Russia Macro: Is Moscow facing a winter of “content”? – October 2017

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Another good month. GDP growth was 2.3% in August, up from 1.8% in July. This came from good performances in industry and agriculture, and continuing recovery in the consumer sector. Construction is also strong, up 6.1% in August.

Inflation continues to fall. August saw another post-Soviet low in inflation at 3.3%, helped by food inflation of only 2.3%. This should enable the CBR to continue cutting rates.

Ruble edges higher. The ruble edged a little better against the dollar and the Euro, albeit less than the 7.4% gain in the oil price. The government assumes an average rate of 64.7 in its draft 2018 budget.

Mixed news on competitiveness. Russia fell in the World Bank’s Ease of Doing Business rating, and rose in the World Economic Forum’s ranking. However, the scores in each were little changed.

Saudi investment commitment. The first-ever state visit by a Saudi ruler led to some big investment commitments and a clear indication of an improved political relationship. Both counties indicated they may extend the oil production deal into late 2018.

Major bank failures. The CBR has taken control of Otkritie and B&N Bank, both in the top fifteen by assets. There has been little knock-on effect in terms of a run on other banks and in the repo market.

Fitch upgrades. Rating agency Fitch upgraded the outlook for Russia risk to positive (from stable) but kept the country at one notch below investment grade. It said that only geopolitical risks are keeping the rating below investment grade at this stage.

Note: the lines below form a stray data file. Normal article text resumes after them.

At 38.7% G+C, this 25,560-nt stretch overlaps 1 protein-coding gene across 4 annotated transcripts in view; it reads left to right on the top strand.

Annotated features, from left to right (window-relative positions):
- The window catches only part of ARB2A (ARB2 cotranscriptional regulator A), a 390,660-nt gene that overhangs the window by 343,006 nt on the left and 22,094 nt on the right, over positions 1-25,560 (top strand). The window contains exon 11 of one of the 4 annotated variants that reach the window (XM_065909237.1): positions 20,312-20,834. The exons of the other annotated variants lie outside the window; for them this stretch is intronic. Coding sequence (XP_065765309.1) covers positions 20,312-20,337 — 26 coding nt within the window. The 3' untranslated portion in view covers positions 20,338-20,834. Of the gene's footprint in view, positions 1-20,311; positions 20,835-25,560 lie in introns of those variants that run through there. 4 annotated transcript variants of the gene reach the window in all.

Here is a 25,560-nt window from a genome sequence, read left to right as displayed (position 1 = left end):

Five governors sacked. There was a rush of sackings in the last week of September, part of the president’s broader personnel policy of bringing in younger managers. This is likely to be the last change of governors before the 2018 elections.

No interest in protests. A poll carried out by Levada Center shows that only 11% of people said they are ready to take part in political protests while 82% said they would not. 69% of people said they do not expect any protests, even if economic conditions deteriorate.

Huntsman confirmed as new ambassador. Jon Huntsman brings independent political clout, which should help in putting US-Russia relations on a more pragmatic basis. The best that can be hoped for is stabilization, at this point.